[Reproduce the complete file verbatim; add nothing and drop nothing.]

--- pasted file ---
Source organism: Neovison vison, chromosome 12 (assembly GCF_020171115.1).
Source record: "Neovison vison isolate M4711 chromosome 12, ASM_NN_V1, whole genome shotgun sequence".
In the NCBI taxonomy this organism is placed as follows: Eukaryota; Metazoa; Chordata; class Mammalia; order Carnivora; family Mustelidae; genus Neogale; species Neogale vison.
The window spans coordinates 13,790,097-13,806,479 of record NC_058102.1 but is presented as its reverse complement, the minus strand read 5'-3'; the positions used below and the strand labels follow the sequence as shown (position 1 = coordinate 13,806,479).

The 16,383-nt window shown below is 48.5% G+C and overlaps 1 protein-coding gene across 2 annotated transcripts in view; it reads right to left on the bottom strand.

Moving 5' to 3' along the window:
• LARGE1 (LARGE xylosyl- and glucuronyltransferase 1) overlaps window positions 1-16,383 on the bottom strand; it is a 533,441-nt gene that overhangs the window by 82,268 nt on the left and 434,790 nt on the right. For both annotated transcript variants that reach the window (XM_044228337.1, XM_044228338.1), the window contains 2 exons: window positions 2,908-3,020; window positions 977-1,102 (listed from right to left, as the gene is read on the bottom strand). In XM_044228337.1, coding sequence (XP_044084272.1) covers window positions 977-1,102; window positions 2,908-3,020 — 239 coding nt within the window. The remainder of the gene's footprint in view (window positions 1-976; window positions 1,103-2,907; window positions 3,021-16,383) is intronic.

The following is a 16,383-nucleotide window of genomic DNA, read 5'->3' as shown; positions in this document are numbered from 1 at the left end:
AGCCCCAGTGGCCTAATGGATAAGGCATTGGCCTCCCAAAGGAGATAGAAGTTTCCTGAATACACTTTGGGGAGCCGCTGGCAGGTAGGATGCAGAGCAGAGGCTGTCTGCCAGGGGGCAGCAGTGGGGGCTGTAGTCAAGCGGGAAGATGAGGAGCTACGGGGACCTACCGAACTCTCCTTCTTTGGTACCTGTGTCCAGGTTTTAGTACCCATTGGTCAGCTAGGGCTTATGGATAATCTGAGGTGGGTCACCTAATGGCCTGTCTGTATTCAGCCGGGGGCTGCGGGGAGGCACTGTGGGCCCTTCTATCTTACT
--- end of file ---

Source organism: Neovison vison, chromosome 12 (assembly GCF_020171115.1).
Source record: "Neovison vison isolate M4711 chromosome 12, ASM_NN_V1, whole genome shotgun sequence".
In the NCBI taxonomy this organism is placed as follows: Eukaryota; Metazoa; Chordata; class Mammalia; order Carnivora; family Mustelidae; genus Neogale; species Neogale vison.
The window spans coordinates 13,790,097-13,806,479 of record NC_058102.1 but is presented as its reverse complement, the minus strand read 5'-3'; the positions used below and the strand labels follow the sequence as shown (position 1 = coordinate 13,806,479).

The 16,383-nt window shown below is 48.5% G+C and overlaps 1 protein-coding gene across 2 annotated transcripts in view; it reads right to left on the bottom strand.

Moving 5' to 3' along the window:
• LARGE1 (LARGE xylosyl- and glucuronyltransferase 1) overlaps window positions 1-16,383 on the bottom strand; it is a 533,441-nt gene that overhangs the window by 82,268 nt on the left and 434,790 nt on the right. For both annotated transcript variants that reach the window (XM_044228337.1, XM_044228338.1), the window contains 2 exons: window positions 2,908-3,020; window positions 977-1,102 (listed from right to left, as the gene is read on the bottom strand). In XM_044228337.1, coding sequence (XP_044084272.1) covers window positions 977-1,102; window positions 2,908-3,020 — 239 coding nt within the window. The remainder of the gene's footprint in view (window positions 1-976; window positions 1,103-2,907; window positions 3,021-16,383) is intronic.

The following is a 16,383-nucleotide window of genomic DNA, read 5'->3' as shown; positions in this document are numbered from 1 at the left end:
AGCCCCAGTGGCCTAATGGATAAGGCATTGGCCTCCCAAAGGAGATAGAAGTTTCCTGAATACACTTTGGGGAGCCGCTGGCAGGTAGGATGCAGAGCAGAGGCTGTCTGCCAGGGGGCAGCAGTGGGGGCTGTAGTCAAGCGGGAAGATGAGGAGCTACGGGGACCTACCGAACTCTCCTTCTTTGGTACCTGTGTCCAGGTTTTAGTACCCATTGGTCAGCTAGGGCTTATGGATAATCTGAGGTGGGTCACCTAATGGCCTGTCTGTATTCAGCCGGGGGCTGCGGGGAGGCACTGTGGGCCCTTCTATCTTACT